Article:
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Arthritis In Dogs: Signs, Symptoms, And Treatment Options | Figo Pet Insurance

What you need to know about arthritis in dogs

We all strive to be responsible dog owners who are responsive to our animals’ health needs. However, conditions like arthritis can be hard to spot, especially in the early stages.

Here we’ll take a brief look at the causes and symptoms of arthritis in dogs, how you can identify potential signs of the condition in your pet, and the treatment options both you and your veterinarian can use to increase your pet’s comfort and mobility.

What Is Arthritis?

Arthritis is a condition in which the joints become inflamed, resulting in soreness, stiffness, and decreased mobility. It can result from the after-effects of an infection in which joint tissue is damaged, from congenital defects in the structure of the joints, or from stress and trauma to the joints and adjacent areas. In dogs, as in humans, arthritis is often painful, progressive, and potentially debilitating.

Signs of Arthritis in Dogs

One reason arthritis can be difficult to spot is in its early stages the symptoms can be subtle. Your dog may simply be less active or less willing to play. She may have trouble climbing into her favorite chair or jumping into the car. But these early symptoms can sometimes be attributed to your pet’s natural aging and may go uninvestigated.

Not all dogs express pain the same way, and some can be quite stoic, making symptoms hard to spot. Clinical signs such as calcium deposits and scar tissue are often easier to identify—provided you get your pet to a veterinarian. Your vet has the tools and imaging technology available to visualize the joints and surrounding structures and to identify signs of arthritis.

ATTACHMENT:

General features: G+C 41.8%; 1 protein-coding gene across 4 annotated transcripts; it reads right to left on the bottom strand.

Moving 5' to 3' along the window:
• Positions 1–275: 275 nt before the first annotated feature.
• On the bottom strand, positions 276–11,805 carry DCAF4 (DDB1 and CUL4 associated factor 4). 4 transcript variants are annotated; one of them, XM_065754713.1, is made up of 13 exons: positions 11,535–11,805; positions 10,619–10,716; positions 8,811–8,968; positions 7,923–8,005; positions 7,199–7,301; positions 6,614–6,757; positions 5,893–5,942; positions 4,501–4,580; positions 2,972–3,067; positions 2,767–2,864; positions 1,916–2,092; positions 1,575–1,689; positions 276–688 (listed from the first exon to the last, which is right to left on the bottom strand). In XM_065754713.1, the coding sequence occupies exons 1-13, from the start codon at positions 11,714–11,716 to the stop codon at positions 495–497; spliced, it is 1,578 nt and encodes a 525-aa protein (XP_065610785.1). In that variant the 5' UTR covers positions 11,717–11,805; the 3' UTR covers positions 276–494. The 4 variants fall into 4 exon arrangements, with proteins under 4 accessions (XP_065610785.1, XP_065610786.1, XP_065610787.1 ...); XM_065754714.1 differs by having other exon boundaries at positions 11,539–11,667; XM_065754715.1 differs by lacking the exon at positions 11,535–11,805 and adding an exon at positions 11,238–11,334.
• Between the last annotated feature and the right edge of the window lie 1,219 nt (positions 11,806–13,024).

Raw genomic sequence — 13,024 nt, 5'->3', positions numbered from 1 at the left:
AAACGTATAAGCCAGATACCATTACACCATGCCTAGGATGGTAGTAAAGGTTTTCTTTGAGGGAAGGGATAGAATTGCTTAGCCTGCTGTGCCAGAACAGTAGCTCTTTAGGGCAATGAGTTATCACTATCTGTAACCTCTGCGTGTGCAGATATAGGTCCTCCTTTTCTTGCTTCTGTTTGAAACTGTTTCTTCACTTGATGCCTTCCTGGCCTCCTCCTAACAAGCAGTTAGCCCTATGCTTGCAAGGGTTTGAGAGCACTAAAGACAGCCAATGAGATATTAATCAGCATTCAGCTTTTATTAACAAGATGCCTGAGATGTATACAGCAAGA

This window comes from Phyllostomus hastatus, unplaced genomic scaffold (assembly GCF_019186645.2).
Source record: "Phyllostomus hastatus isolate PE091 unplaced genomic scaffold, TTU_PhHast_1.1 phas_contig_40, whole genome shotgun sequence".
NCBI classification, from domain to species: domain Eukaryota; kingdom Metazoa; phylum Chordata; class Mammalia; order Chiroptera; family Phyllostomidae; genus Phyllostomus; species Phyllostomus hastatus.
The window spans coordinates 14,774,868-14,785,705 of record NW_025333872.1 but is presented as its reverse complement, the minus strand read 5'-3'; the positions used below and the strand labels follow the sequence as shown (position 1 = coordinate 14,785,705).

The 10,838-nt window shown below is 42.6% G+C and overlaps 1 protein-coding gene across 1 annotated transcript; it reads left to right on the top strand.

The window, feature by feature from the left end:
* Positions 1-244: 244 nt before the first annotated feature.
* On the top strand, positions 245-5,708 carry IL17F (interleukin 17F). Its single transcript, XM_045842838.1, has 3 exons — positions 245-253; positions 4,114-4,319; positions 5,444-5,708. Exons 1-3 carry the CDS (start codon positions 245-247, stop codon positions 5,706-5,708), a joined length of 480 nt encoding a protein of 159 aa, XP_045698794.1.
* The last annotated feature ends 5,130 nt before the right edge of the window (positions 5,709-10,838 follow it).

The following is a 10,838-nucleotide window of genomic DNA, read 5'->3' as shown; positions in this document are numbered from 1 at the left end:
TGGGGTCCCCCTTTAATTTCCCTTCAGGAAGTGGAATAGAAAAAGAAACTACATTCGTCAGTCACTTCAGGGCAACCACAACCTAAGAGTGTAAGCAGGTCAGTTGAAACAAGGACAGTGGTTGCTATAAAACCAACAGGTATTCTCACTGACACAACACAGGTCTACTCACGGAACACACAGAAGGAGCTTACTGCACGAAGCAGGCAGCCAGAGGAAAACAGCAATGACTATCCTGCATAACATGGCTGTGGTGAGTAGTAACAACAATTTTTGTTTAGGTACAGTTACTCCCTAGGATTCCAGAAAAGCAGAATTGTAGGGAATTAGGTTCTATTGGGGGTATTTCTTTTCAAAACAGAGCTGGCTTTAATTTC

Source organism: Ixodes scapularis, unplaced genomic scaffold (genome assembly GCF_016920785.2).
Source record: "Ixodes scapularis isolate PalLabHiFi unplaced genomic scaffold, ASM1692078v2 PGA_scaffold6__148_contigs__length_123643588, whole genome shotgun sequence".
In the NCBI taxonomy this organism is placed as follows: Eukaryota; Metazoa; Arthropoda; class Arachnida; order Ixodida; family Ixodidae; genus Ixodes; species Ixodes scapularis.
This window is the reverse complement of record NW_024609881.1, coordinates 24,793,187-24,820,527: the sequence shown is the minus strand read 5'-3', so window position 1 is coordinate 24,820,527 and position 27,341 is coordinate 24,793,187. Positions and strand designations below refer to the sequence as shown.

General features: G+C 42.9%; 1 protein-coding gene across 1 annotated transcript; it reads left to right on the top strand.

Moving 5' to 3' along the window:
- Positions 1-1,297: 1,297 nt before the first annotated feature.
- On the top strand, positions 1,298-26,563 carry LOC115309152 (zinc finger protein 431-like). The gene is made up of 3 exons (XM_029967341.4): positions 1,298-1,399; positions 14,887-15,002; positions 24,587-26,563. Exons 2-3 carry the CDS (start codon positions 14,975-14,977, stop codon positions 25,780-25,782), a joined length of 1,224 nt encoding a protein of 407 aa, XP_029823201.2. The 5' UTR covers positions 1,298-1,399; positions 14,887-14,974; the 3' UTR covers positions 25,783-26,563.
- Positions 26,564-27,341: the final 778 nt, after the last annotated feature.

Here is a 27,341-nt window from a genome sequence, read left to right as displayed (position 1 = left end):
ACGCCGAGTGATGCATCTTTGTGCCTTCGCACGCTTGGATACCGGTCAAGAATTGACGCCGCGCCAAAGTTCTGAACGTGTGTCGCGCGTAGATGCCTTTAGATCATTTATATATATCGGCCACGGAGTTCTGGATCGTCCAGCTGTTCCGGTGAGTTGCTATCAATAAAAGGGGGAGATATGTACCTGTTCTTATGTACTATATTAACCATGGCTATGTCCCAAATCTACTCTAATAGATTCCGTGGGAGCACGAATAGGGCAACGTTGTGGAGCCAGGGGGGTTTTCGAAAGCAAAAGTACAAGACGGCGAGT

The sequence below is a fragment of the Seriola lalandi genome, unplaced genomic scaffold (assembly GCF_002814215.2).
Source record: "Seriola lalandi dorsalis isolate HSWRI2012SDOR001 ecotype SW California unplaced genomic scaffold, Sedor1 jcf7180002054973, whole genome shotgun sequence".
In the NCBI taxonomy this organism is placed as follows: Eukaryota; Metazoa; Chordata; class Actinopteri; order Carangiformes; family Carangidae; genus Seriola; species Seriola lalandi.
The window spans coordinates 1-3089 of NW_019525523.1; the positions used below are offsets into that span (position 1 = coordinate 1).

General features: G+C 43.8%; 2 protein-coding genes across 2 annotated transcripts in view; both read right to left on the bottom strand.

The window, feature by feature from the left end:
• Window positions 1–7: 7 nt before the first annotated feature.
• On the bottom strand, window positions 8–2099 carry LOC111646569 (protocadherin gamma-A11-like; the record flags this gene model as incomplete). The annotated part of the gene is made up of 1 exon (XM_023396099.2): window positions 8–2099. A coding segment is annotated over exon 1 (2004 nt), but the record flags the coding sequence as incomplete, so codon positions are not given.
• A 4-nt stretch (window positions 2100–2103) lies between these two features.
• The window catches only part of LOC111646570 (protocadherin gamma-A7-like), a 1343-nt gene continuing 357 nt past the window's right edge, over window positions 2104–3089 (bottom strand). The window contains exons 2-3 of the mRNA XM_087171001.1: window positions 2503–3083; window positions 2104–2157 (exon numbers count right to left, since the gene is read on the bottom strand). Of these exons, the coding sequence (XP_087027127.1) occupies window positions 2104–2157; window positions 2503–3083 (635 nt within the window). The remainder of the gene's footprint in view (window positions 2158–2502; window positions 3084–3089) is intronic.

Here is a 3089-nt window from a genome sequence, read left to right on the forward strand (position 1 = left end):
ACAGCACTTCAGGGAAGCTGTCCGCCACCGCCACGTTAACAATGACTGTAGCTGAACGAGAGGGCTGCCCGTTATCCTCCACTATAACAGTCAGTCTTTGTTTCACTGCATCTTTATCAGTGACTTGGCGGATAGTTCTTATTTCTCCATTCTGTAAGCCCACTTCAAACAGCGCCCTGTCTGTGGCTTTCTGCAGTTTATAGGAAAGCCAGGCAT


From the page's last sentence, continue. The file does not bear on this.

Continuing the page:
Arthritis Treatment Options For Dogs

Veterinarians have various treatment options at their disposal to address arthritis in dogs. The first line of therapy is often directed at simply reducing the inflammation and the discomfort your pet is experiencing. Corticosteroids like prednisone and dexamethasone can help in the short-term, but their long-term use is often accompanied by side-effects and can even worsen joint damage. Non-steroidal anti-inflammatory drugs (NSAIDs) like ibuprofen are not safe for dogs, but there are NSAIDs like Remadyl and Deramaxx, often called “doggy NSAIDs,” that are safe and effective. In more advanced arthritis, pain relievers like Tramadol or Galliprant may be prescribed by your vet. In some cases, surgical intervention may be necessary.

DIY Home Care Tips

There are many ways you can create a low impact home environment that is supportive to your pet with arthritis. One is to ensure that the places your pet spends the most time are warm and dry—cold and dampness can worsen arthritis symptoms. Soft bedding can cushion sore joints, limiting exercise can reduce inflammation, and using ramps can help your dog get in and out of bed. Also, if your pet is obese, reducing your dog’s weight can ease stress on load-bearing joints. Dietary supplements such as chondroitin have also shown effectiveness in increasing comfort and mobility in dogs with arthritis.

Paying for Arthritis Treatment

Medical management of any chronic condition can quickly become expensive in the veterinary setting. Obtaining quality pet health insurance can help offset the costs of surgical procedures and medications and can ensure that your pet’s medical care doesn’t break your budget.

Conclusion

Arthritis in dogs can be painful and debilitating, but early diagnosis and collaborative management between you and your vet can help lessen the severity of the condition. If you suspect your dog may me showing signs of arthritis, take your pet to the vet. Imaging tests can help determine the exact location and extent of the condition and can help guide therapy. While your vet may prescribe drugs to treat the arthritis, you can support this treatment by creating a more “low-impact” environment for your pet at home.


Cecily Kellogg is a pet lover who definitely has crazy cat lady leanings. Her pets are all shelter rescues, including the dog, who is scared of the cats. She spent eight years working as a Veterinary Technician before becoming a writer. Today she writes all over the web, including here at Figo.

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